History of Spring Framework and Spring Boot


Spring framework is arguably one of the most popular application development frameworks used by java developers. It currently consists of a large number of modules providing a range of services. These include a component container, aspect oriented programming support for building cross cutting concerns, security framework, data access framework, web application framework and support classes for testing components. All the components of the spring framework are glued together by the dependency injection architecture pattern. Dependency injection(also known as inversion of control) makes it easy to design and test loosely coupled software components. The current version of spring framework is 4.3.x and the next major version 5.0 is scheduled for release in the fourth quarter of 2017.

Over years spring framework has grown substantially. Almost all infrastructural software components required by a java enterprise application is now available in spring framework. However collecting all the required spring components together and configuring them in a new application requires some effort. This involves setting up library dependencies in gradle/maven and then configuring the required spring beans using xml, annotations or java code. Spring developers soon realized that it is possible to automate much of this work. Enter spring boot!

Spring boot takes an opinionated view of building spring applications. What this means is that for each of the major use cases of spring, spring boot defines a set of default component dependencies and automatic configuration of components. Spring boot achieves this using a set of starter projects. Want to be build a spring web application? Just add the dependency on spring-boot-starter-web! Want to use spring email libraries? Just add the dependency on spring-boot-starter-mail! Spring boot also has some cool features such as embedded application server(jetty/tomcat),  a command line interface based on groovy and health/metrics monitoring.

Spring boot enables java developers to quickly start a new project with all the required spring framework components. This article looks at how spring framework and spring boot has become the de facto leader in java based microservice application development from its humble beginnings in 2002. If you don’t have time, you may want to check out the spring timeline infographic.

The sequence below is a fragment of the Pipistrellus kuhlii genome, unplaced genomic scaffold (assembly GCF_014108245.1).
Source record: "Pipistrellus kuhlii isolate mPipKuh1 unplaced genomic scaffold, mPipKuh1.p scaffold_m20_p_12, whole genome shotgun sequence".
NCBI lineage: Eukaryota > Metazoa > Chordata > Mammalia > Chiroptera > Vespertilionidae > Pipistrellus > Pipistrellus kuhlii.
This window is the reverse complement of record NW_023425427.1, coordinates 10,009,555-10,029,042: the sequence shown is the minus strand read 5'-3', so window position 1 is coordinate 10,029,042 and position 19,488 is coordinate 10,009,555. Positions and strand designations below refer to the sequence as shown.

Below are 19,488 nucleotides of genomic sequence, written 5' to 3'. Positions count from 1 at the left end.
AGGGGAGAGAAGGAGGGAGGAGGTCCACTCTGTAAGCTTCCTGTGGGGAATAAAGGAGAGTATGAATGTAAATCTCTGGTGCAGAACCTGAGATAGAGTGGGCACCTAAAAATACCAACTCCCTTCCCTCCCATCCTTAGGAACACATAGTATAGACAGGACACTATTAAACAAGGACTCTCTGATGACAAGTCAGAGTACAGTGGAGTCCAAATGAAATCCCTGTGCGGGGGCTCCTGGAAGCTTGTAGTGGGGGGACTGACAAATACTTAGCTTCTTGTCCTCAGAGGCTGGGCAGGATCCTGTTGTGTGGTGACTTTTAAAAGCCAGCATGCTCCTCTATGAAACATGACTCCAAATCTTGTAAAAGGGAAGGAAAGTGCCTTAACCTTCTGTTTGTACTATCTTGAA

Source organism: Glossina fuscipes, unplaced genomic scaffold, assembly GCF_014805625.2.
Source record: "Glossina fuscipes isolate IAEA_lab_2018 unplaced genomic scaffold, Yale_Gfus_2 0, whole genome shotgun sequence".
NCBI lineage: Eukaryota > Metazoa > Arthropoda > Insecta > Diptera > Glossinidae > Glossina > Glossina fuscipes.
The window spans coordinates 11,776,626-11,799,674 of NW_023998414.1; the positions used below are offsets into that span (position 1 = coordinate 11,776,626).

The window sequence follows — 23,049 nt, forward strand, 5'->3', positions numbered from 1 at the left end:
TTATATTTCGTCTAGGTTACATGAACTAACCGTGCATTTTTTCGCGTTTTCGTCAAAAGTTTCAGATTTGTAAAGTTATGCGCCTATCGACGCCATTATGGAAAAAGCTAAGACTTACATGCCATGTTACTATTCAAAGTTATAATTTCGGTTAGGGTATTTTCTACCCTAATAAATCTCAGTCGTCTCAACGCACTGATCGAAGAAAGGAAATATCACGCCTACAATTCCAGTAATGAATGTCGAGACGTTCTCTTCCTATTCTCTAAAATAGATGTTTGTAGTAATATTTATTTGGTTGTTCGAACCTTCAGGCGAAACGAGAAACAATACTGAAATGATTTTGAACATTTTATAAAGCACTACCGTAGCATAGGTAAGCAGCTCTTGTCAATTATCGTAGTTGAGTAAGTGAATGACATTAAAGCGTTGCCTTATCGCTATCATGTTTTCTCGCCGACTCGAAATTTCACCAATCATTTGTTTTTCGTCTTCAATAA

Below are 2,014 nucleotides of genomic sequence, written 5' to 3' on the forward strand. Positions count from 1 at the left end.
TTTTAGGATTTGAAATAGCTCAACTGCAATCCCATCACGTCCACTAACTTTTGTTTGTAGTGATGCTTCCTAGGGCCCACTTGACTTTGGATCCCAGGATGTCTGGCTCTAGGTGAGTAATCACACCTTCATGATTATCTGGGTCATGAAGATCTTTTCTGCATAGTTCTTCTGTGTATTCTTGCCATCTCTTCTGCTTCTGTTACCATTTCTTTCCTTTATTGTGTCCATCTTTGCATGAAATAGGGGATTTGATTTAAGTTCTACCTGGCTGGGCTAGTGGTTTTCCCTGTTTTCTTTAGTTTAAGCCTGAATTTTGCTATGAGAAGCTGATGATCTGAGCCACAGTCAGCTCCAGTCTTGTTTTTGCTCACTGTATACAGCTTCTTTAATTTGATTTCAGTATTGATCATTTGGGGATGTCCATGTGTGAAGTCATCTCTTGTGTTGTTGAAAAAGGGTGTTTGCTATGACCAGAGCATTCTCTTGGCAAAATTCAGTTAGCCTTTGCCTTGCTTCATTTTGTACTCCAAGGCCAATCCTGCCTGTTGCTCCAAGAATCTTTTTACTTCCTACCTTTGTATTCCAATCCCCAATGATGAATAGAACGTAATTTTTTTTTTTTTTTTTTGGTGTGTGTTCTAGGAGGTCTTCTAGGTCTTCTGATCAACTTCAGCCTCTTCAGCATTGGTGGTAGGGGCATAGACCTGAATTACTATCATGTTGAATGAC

History of Spring Framework

The Beginnings

In October 2002, Rod Johnson wrote a book titled Expert One-on-One J2EE Design and Development. Published by Wrox, this book covered the state of Java enterprise application development at the time and pointed out a number of major deficiencies with Java EE and EJB component framework. In the book he proposed a simpler solution based on ordinary java classes (POJO – plain old java objects) and dependency injection. Following is an excerpt from the book,

The centralization of workflow logic into the abstract superclass is an example of inversion of control. Unlike in traditional class libraries, where user code invokes library code, in this approach framework code in the superclass invokes user code. It’s also known as the Hollywood principle: "Don’t call me, I’ll call you". Inversion of control is fundamental to frameworks, which tend to use the Template Method pattern heavily(we’ll discuss frameworks later).

In the book, he showed how a high quality, scalable online seat reservation application can be built without using EJB. For building the application, he wrote over 30,000 lines of infrastructure code! It included a number of reusable java interfaces and classes such as ApplicationContext and BeanFactory. Since java interfaces were the basic building blocks of dependency injection, he named the root package of the classes as com.interface21. As Rod himself explained later, 21 in the name is a reference to 21st century!

One-on-One J2EE Design and Development was an instant hit. Much of the infrastructure code freely provided as part of the book was highly reusable and soon a number of developers started using it in their projects. Wrox had a webpage for the book with source code and errata. They also provided an online forum for the book. Interestingly even after 15 years, this book and its principles are still relevant in building high quality java web applications. I highly recommend that you get a copy for your collection!

Spring is Born